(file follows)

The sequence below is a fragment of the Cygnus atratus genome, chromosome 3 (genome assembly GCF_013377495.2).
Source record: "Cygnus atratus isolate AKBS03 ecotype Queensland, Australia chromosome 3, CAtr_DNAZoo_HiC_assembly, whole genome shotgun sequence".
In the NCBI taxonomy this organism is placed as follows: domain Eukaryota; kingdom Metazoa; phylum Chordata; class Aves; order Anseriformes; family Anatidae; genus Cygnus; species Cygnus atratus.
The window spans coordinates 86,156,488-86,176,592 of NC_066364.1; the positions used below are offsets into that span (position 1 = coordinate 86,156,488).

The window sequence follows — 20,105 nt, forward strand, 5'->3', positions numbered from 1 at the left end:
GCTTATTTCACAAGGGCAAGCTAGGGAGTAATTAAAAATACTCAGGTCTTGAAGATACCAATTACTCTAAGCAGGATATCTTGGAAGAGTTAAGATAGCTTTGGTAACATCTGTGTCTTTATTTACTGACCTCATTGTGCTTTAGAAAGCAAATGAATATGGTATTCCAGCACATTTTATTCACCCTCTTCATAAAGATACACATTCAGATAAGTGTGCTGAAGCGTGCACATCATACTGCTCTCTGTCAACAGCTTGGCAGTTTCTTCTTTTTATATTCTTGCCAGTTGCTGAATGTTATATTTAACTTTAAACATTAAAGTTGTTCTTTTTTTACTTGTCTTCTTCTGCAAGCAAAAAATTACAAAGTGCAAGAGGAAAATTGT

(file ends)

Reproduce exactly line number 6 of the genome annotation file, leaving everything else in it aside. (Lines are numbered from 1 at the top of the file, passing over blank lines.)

GCTTATTTCACAAGGGCAAGCTAGGGAGTAATTAAAAATACTCAGGTCTTGAAGATACCAATTACTCTAAGCAGGATATCTTGGAAGAGTTAAGATAGCTTTGGTAACATCTGTGTCTTTATTTACTGACCTCATTGTGCTTTAGAAAGCAAATGAATATGGTATTCCAGCACATTTTATTCACCCTCTTCATAAAGATACACATTCAGATAAGTGTGCTGAAGCGTGCACATCATACTGCTCTCTGTCAACAGCTTGGCAGTTTCTTCTTTTTATATTCTTGCCAGTTGCTGAATGTTATATTTAACTTTAAACATTAAAGTTGTTCTTTTTTTACTTGTCTTCTTCTGCAAGCAAAAAATTACAAAGTGCAAGAGGAAAATTGT